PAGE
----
It is easy to forget that wars are fought not only with guns, but also with pens and brushes. While the dystopian society of the Third Reich outlawed art that criticized the government and labeled it as “degenerate,” artists like Boris Artzybasheff strived to maintain hope of freedom for everyone across the world, whether they lived in New York or Berlin. Witches’ Sabbath is only one of a myriad of examples of this philosophy in Rockwell, Roosevelt & the Four Freedoms. The paintbrush is truly mightier than the sword.
“Boris Artzybasheff.” Terra Foundation. Accessed August 2, 2018. https://collection.terraamericanart.org/view/people/asitem/items$0040null:113/0
“‘Final Solution’: Overview.” United States Holocaust Memorial Museum. Accessed August 2, 2018. https://www.ushmm.org/wlc/en/article.php?ModuleId=10005151
“Heinrich Himmler.” United States Holocaust Memorial Museum. Accessed August 2, 2018. https://www.ushmm.org/wlc/en/article.php?ModuleId=10007407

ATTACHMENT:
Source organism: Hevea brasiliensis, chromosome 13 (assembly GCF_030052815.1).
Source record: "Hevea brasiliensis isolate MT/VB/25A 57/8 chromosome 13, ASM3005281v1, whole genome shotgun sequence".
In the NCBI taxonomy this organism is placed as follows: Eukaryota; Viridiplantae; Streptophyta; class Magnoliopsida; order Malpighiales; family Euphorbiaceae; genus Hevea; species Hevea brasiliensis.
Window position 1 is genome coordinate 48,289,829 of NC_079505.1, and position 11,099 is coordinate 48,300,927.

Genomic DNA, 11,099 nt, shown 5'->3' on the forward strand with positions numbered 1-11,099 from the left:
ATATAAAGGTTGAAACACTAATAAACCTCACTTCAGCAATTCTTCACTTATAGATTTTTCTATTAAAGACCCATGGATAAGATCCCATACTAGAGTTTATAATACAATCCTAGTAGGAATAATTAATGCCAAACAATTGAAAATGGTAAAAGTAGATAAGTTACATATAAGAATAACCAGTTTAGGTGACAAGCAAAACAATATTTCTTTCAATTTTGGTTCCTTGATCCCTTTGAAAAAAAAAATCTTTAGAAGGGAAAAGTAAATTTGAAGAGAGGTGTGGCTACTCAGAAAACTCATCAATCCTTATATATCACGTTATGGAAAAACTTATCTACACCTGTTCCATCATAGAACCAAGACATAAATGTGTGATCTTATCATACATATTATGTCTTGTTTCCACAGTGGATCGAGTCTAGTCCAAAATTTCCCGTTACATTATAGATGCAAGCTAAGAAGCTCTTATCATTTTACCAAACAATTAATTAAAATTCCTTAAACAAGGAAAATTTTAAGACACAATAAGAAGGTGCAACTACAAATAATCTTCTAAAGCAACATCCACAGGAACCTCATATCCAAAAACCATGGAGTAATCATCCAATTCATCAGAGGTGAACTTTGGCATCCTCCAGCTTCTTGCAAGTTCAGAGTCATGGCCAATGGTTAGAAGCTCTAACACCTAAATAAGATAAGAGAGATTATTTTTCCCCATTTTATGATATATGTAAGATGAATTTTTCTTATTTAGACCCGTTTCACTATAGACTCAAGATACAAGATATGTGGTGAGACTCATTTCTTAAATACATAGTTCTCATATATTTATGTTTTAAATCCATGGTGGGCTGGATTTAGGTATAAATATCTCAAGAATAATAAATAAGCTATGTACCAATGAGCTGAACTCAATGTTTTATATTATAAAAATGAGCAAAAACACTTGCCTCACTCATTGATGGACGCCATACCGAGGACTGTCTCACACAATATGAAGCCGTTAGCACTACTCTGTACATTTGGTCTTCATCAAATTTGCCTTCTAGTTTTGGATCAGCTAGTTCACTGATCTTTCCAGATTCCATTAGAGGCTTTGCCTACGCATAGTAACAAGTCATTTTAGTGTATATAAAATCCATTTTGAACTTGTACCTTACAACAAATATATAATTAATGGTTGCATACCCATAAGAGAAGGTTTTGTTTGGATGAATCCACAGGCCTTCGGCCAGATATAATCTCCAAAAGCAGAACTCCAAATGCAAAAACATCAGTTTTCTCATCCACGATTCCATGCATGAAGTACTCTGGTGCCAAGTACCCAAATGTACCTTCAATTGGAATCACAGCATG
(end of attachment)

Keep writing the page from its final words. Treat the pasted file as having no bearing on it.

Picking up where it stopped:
“Hermann Göring.” United States Holocaust Memorial Museum. Accessed August 2, 2018. https://www.ushmm.org/wlc/en/article.php?ModuleId=10007112
“Ministry of Propaganda and Public Enlightenment.” United States Holocaust Memorial Museum. Accessed August 2, 2018. https://www.ushmm.org/wlc/en/article.php?ModuleId=10008224
“The Great He-Goat.” Museo del Prado. Accessed August 2, 2018. https://www.museodelprado.es/en/the-collection/art-work/the-great-he-goat/09559184-cfeb-48fe-8acc-89b070b64d92
“War News and Strange Brews: The Art of Boris Artzybasheff.” Syracuse University Art Galleries. Accessed August 2, 2018. http://suart.syr.edu/suart-exhibitions/war-news-and-strange-brews-the-art-of-boris-artzybasheff/#.W2MdnlVKjIV